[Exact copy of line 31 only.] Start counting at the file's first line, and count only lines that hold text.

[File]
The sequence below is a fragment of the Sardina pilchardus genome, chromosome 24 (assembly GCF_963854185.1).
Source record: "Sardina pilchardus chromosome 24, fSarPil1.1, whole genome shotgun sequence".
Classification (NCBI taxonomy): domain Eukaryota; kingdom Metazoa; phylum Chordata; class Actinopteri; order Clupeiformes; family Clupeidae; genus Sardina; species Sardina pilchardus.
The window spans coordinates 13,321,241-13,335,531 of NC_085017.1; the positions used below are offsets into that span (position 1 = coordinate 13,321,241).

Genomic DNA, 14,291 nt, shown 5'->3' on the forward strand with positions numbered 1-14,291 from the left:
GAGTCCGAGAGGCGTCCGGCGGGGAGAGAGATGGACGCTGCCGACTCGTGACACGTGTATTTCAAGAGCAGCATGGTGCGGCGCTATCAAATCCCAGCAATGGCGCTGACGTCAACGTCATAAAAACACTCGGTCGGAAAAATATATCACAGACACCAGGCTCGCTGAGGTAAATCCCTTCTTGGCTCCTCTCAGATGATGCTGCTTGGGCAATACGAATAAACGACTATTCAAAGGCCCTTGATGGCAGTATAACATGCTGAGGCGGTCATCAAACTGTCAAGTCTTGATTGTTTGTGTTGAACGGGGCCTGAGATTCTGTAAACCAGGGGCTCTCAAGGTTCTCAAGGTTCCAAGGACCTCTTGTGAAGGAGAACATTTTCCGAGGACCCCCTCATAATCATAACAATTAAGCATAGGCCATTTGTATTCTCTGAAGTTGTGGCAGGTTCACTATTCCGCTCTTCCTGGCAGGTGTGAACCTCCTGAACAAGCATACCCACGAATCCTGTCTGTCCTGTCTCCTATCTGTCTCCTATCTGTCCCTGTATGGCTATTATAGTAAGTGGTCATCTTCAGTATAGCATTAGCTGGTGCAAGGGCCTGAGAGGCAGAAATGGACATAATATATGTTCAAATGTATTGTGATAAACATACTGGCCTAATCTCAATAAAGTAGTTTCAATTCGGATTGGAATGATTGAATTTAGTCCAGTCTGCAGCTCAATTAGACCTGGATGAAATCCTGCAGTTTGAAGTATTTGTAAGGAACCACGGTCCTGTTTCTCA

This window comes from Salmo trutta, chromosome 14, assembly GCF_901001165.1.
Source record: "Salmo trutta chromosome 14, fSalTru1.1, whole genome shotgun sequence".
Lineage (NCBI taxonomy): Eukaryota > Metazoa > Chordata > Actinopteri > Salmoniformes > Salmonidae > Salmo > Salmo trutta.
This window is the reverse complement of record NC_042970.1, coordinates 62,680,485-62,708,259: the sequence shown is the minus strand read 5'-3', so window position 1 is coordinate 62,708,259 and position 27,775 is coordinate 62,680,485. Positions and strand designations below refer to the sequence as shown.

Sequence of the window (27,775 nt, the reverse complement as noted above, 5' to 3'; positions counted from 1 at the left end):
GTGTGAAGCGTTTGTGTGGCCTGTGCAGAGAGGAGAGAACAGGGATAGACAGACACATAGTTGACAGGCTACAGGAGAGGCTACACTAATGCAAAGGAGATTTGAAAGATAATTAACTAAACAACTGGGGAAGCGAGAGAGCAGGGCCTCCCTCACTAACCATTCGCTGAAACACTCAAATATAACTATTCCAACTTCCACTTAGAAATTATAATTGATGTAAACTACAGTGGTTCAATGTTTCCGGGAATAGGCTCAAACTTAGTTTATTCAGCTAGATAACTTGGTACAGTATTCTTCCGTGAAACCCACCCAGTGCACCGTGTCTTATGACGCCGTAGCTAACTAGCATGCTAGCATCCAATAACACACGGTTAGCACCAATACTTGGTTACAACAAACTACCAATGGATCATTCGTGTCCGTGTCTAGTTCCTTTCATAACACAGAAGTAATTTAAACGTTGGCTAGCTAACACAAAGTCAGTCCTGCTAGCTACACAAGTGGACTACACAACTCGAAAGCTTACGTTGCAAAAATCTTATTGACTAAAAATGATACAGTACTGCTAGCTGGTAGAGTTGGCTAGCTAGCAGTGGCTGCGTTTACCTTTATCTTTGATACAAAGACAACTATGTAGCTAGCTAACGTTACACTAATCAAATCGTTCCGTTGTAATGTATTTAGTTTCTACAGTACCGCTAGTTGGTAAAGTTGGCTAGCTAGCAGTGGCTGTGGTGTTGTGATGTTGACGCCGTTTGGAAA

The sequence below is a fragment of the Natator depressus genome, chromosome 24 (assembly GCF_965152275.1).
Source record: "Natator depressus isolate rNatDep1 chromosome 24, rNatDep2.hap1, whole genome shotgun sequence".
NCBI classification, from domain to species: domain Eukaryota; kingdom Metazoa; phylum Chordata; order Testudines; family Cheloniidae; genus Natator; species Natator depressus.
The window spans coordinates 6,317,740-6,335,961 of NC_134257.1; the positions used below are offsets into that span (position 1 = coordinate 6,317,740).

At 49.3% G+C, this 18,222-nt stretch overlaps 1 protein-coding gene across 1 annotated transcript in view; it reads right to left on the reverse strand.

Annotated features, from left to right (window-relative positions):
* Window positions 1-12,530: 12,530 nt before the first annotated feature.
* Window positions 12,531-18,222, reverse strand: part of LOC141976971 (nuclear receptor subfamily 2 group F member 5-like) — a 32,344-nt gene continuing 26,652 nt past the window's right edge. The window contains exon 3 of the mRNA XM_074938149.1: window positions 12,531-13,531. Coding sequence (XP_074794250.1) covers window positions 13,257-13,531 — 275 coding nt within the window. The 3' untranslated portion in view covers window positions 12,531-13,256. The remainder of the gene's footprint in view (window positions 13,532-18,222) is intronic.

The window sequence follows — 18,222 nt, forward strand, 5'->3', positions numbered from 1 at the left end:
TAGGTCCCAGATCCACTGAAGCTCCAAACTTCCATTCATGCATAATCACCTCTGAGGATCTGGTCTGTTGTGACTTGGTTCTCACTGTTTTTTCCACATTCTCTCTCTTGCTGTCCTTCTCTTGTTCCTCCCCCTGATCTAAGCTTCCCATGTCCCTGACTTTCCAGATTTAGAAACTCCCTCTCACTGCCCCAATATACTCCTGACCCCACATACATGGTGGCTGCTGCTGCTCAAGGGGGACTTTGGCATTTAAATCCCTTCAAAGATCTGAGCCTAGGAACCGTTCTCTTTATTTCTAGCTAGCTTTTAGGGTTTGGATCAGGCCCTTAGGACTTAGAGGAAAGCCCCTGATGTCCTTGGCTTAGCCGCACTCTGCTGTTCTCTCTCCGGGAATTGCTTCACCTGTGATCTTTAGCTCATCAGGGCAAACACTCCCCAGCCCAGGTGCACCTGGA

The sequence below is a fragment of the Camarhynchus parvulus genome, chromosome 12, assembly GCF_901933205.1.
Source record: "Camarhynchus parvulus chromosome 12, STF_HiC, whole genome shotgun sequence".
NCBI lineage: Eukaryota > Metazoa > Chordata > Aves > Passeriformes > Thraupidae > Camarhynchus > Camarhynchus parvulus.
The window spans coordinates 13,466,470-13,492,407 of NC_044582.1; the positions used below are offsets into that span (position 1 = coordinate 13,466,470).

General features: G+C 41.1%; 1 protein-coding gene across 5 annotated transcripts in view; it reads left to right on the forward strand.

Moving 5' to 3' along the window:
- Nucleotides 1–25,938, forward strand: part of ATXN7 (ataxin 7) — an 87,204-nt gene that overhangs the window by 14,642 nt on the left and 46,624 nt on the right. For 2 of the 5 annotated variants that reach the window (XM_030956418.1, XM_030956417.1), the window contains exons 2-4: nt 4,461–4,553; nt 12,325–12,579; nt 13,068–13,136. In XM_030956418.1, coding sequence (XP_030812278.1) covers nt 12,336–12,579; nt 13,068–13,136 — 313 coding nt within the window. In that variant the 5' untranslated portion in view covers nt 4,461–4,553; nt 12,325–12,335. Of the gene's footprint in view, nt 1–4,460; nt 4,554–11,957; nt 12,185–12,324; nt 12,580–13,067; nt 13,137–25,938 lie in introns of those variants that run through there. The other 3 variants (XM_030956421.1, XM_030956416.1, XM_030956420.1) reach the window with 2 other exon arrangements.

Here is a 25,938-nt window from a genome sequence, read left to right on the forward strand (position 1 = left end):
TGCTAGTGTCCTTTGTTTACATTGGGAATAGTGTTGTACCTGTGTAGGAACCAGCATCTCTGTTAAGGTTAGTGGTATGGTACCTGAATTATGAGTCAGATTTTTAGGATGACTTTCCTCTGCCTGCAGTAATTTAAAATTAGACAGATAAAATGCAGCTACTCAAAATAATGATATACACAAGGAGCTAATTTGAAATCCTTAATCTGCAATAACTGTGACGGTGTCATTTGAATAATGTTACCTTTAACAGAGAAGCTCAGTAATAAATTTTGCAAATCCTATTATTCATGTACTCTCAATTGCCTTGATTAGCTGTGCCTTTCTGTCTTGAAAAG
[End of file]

TGCTAGTGTCCTTTGTTTACATTGGGAATAGTGTTGTACCTGTGTAGGAACCAGCATCTCTGTTAAGGTTAGTGGTATGGTACCTGAATTATGAGTCAGATTTTTAGGATGACTTTCCTCTGCCTGCAGTAATTTAAAATTAGACAGATAAAATGCAGCTACTCAAAATAATGATATACACAAGGAGCTAATTTGAAATCCTTAATCTGCAATAACTGTGACGGTGTCATTTGAATAATGTTACCTTTAACAGAGAAGCTCAGTAATAAATTTTGCAAATCCTATTATTCATGTACTCTCAATTGCCTTGATTAGCTGTGCCTTTCTGTCTTGAAAAG